… It’s a myth that the Native Americans had no property rules. They had property — and European settlers should have treated those rules with respect. … The U.S. government, after killing thousands of Native Americans and restricting others to reservations, gave tribal governments control over Indians’ lives, in collaboration with the government’s Bureau of Indian Affairs.

Since then, no group in America has been more “helped” and “managed” by the federal government than Indians. Because of that, no group has done worse. …

Deprogram your kids with “Thanksgiving Tragedy.”

UPDATED: Apology Rejected, Tony Blair: Go Jump In The Lake (U2 Zakaria Plagiarizer)

Britain, Colonialism, Democracy, Iraq

Tony Blair has belatedly apologized for helping launch, with buddy Bush, an aggressive, baseless war on Iraq that saw hundreds of thousands of Iraqi innocents killed, uprooted and displaced from their ancient homeland. More so than ISIS had those two war criminals guaranteed the decimation of the ancient christian communities in the region. (Don’t worry; a decade from now, y’all will have reached that realization and will apologize to us libertarians). “Blair’s apology,” notes a surprisingly mellow Justin Raimondo, “sounds more like an apologia.”

Idi Amin was considered a war criminal for lesser offenses (plus/minus 300,000 killed). Ditto Bashar Assad. “Iraq war liars,” like former British Prime Minister Blair, “knew then what we know now,” so the man’s flippant, expedient apologies are not to be accepted. People (like this writer and others, many of them in the intelligence community) who sounded the alarm were mocked, derided and worse: fired, libeled, maligned.

Prime Minister Blair addressed a joint meeting of the U.S. Congress on Thursday, July 17, 2003. Etched all over Blair’s address to Congress was the devotion to the “mystic [and, might I add, malevolent] idea of national destiny.” One particularly chilling dictate was this: “I know out there there’s a guy getting on with his life, perfectly happily, minding his own business, saying to you, the political leaders of this country, ‘Why me? And why us? And why America?’ And the only answer is, ‘Because destiny put you in this place in history, in this moment in time, and the task is yours to do.'”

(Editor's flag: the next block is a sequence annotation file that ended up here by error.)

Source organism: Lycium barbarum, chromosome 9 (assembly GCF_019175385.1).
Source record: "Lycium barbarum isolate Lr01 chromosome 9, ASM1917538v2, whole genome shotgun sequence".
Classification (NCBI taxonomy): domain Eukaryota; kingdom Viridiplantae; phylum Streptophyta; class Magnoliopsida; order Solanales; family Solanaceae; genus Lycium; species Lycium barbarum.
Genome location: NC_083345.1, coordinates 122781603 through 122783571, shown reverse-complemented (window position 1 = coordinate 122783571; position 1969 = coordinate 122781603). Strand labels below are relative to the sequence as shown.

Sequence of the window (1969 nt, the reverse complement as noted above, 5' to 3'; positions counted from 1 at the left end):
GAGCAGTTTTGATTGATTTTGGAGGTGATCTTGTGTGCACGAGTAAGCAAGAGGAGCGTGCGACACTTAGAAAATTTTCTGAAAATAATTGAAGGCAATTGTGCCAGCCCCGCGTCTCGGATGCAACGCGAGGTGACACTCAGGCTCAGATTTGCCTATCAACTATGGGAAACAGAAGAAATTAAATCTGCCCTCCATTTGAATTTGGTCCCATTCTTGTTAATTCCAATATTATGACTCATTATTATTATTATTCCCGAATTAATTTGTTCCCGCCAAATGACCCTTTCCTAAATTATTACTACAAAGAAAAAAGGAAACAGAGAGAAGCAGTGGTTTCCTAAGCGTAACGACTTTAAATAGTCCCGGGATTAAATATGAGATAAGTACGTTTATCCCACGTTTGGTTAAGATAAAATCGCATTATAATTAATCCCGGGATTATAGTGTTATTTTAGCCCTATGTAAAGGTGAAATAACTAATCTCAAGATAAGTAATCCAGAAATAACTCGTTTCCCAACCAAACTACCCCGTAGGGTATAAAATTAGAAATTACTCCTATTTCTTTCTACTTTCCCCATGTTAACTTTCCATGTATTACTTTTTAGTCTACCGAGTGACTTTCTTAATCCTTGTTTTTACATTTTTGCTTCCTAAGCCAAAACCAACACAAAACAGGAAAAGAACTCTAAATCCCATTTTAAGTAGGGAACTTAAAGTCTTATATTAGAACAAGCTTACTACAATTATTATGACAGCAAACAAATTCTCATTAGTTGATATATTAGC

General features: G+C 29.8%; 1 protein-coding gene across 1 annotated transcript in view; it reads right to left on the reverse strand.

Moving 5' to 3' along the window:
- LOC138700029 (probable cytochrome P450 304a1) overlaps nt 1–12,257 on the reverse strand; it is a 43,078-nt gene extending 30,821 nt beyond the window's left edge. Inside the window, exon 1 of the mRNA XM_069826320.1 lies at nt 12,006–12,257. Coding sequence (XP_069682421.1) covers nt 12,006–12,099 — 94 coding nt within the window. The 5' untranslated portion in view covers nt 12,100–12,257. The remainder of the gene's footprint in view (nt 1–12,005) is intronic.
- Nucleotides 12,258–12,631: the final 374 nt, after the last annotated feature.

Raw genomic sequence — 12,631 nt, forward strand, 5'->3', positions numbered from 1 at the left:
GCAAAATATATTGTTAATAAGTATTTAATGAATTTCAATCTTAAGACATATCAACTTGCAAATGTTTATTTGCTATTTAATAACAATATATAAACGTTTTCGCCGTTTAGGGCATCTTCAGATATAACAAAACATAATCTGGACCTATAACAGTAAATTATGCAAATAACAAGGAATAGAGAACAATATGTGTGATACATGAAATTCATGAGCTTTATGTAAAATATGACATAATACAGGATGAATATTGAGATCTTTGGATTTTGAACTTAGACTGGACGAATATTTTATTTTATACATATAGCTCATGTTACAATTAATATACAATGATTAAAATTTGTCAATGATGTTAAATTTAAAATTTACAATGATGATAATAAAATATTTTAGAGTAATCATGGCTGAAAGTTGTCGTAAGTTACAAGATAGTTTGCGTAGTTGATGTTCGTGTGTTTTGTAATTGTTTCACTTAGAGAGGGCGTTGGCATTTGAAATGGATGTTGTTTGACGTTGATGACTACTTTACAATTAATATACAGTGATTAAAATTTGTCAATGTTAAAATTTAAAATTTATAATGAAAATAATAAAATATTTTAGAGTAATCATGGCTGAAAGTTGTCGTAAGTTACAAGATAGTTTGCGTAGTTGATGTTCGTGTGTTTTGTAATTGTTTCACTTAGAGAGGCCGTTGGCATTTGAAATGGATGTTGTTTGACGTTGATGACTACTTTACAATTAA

The tyranny implied in Blair’s maudlin grandiosity should be obvious.

First, the little guy back home ought to be the one calling the shots, not Messrs. Messiah and Company. Second, before Blair joins Bush in rousing the “visionless” middle-class American from his uninspired slumber—The Great Redeemer thinks it’s below contempt to harbor a civilized desire to mind one’s own business and live in peace—he ought to take a look at the little guy back in England. (August 6, 2003)

Had Tony Blair even heard about his British philosophical forerunner, Gertrude Bell?

“Her writings [in the 1920s or thereabouts] about her experiences in the Middle East—particularly in Iraq—continue to be studied and referenced by policy experts in the 21st century.”

AND:

She portrays Iraqis who loathe foreign occupation yet worry about the alternative. She knows that the occupation is unsustainable and ineffective but she cannot contemplate total withdrawal. She recognizes that British colonial control is unworkable and that there must be an Arab government, but she finds the sacrifices and uncertainties hard to stomach. The situation, she concludes, is “strange and bewildering.”

In fact, the West knew in the 1920s what it knows now about Iraq and its propensity for democracy.

UPDATE: U2 Zakaria Plagiarizer. Do they ever get fired? Fareed Zakaria Serial Plagiarizer supported the war in Iraq, like most of America’s punditocracy, has never said a word worth heeding, and now he’s back to speak to the horrors of that invasion. When will the booboisie defect from Fox, CNN, MSNBC (which was not so bad on Iraq but lost the edge with Barack and Hillary’s wars)?

CNN boasts that Zakaria Serial Plagiarizer “asks tough questions of many of the key architects of America’s military intervention in Iraq over the last dozen years. Yes, 13 years after we libertarians were tearing our hair out over the war. Perhaps this useless bore (and his Republican counterparts) will get a Pulitzer.